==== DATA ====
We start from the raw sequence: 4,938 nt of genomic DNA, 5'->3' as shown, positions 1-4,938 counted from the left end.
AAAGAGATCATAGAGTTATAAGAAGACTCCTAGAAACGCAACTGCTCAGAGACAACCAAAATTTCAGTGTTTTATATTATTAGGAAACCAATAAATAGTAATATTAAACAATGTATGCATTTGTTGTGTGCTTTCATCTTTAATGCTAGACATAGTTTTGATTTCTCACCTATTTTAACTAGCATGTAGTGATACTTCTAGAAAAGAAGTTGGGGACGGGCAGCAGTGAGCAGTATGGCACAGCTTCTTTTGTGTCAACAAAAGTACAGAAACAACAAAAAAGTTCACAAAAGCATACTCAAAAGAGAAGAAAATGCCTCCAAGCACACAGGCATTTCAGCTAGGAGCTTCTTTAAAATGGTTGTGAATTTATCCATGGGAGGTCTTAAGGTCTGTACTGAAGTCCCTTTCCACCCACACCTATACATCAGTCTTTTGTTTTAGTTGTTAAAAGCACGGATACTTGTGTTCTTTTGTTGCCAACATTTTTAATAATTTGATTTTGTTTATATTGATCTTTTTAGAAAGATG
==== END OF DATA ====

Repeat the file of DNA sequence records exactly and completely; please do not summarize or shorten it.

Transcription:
We start from the raw sequence: 4,938 nt of genomic DNA, 5'->3' as shown, positions 1-4,938 counted from the left end.
AAAGAGATCATAGAGTTATAAGAAGACTCCTAGAAACGCAACTGCTCAGAGACAACCAAAATTTCAGTGTTTTATATTATTAGGAAACCAATAAATAGTAATATTAAACAATGTATGCATTTGTTGTGTGCTTTCATCTTTAATGCTAGACATAGTTTTGATTTCTCACCTATTTTAACTAGCATGTAGTGATACTTCTAGAAAAGAAGTTGGGGACGGGCAGCAGTGAGCAGTATGGCACAGCTTCTTTTGTGTCAACAAAAGTACAGAAACAACAAAAAAGTTCACAAAAGCATACTCAAAAGAGAAGAAAATGCCTCCAAGCACACAGGCATTTCAGCTAGGAGCTTCTTTAAAATGGTTGTGAATTTATCCATGGGAGGTCTTAAGGTCTGTACTGAAGTCCCTTTCCACCCACACCTATACATCAGTCTTTTGTTTTAGTTGTTAAAAGCACGGATACTTGTGTTCTTTTGTTGCCAACATTTTTAATAATTTGATTTTGTTTATATTGATCTTTTTAGAAAGATG